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I felt like there were dozens (if not hundreds) of videos out there show you how to start a blog in 20, or 10, or 6 minutes or less, but few videos were out there to show what you should do next. Lots of people wanted to show you how to start a blog (oh, and by the way, click my affiliate link in the process), but almost no one wanted to help you with the challenges that come afterward, i.e., what comes next.

So, in early 2014, I started a website called What's Next Blogging. The URL no longer works and I stopped paying for it a few months ago, but we'll get to that in a bit.

And, in full disclosure, I now have one of those tutorial posts about how to get started blogging. I later realized that my readers wanted to learn how to get going from me, not from someone else, so I created a video walkthrough found here. And yes, it does include an affiliate link – so sue me).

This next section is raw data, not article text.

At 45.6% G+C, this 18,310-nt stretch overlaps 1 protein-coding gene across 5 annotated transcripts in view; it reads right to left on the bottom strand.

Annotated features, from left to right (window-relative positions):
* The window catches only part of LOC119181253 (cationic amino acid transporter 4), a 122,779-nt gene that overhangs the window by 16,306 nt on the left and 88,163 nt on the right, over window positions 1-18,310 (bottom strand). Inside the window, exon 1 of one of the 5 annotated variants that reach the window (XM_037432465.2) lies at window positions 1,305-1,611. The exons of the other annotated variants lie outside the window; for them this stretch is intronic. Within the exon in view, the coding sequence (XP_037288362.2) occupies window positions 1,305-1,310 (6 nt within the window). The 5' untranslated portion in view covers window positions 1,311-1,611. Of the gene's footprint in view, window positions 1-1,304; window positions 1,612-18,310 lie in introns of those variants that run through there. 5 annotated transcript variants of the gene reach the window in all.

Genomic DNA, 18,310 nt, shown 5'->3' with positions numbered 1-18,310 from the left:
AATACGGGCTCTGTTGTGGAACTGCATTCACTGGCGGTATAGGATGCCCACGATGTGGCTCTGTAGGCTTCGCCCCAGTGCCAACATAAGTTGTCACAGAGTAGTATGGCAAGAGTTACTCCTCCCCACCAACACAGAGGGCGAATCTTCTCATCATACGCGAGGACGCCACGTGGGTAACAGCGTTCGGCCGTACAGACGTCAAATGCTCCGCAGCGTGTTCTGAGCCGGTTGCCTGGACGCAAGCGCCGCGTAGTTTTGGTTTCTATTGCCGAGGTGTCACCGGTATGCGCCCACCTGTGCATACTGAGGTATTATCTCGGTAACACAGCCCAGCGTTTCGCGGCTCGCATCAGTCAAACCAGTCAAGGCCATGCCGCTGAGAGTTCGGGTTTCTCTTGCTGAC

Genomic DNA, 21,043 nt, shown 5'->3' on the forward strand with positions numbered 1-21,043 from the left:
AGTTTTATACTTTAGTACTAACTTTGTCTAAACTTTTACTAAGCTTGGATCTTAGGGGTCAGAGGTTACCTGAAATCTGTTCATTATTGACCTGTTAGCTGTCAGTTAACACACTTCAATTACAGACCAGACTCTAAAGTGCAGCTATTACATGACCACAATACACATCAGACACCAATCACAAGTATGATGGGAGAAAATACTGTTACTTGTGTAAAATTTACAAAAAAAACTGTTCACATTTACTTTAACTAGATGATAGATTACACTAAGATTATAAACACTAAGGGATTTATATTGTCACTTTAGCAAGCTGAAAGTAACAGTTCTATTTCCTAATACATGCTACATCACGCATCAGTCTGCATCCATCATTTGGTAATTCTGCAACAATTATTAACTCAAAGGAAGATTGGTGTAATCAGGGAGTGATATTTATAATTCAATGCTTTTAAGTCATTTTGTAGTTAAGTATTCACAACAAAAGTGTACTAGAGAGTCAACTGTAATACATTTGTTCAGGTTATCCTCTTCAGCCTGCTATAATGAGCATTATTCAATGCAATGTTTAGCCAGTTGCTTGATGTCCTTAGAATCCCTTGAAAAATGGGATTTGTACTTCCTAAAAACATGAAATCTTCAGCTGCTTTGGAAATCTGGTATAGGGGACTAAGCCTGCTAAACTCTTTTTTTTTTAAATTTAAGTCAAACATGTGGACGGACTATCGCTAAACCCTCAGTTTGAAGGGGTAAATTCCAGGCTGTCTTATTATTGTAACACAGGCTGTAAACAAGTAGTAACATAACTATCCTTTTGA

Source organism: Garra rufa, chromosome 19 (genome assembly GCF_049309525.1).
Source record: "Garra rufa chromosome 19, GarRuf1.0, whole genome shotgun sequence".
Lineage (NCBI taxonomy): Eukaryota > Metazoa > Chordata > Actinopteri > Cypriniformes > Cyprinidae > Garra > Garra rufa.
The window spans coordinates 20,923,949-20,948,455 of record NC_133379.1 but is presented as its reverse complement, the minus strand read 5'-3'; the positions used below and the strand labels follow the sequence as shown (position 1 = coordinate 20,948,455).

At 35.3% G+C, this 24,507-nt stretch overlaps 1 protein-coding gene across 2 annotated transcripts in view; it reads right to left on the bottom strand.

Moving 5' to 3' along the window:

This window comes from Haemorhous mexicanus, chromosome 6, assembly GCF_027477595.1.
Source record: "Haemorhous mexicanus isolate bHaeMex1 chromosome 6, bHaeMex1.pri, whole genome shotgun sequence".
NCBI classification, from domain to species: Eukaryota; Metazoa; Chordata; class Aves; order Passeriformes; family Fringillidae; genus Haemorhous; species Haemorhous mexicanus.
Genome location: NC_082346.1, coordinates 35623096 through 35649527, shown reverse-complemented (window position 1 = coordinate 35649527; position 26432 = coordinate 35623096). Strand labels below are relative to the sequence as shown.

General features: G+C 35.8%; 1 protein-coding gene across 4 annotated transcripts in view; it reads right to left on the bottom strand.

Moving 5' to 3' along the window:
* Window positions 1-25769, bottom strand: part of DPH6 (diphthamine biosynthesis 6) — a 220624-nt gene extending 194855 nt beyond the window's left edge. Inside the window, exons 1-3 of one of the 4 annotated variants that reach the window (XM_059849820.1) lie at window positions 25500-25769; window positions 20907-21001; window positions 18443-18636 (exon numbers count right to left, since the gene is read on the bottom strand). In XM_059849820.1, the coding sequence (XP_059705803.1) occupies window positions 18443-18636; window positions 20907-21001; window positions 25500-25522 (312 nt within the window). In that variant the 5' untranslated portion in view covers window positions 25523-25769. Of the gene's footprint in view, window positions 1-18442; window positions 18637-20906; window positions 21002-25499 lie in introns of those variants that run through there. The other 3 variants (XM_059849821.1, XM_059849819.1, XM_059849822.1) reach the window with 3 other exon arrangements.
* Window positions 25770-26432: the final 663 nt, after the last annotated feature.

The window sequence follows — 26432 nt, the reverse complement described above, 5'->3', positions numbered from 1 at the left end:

My big idea was to have a tutorial site that showed not step one, but steps two, three, four, and five along the path of creating a thriving blog.

Instead of an expensive membership site where you paid monthly for the same static training, I wanted to charge people per tutorial. Instead of big dollar amounts, I'd charge $2-5, so the barrier to the knowledge you needed was low.

Also, instead of low-quality, blurry videos on YouTube, I was offering all HD video walkthroughs that showed customers EXACTLY how to what they needed to know and let them follow along instead of sharing screenshots that left gaps between steps.

The Investment

So, once I had the idea, I began recording and editing videos. I purchased the domain, installed WordPress, and began the process of learning how to set up a transaction-based e-commerce site from scratch.

I purchased a premium theme, my first ever, from StudioPress, and got started. I spent the entire month of April learning about e-commerce, the best WordPress plugins to use, how to accept payments and deliver a digital product, and how to protect my intellectual property.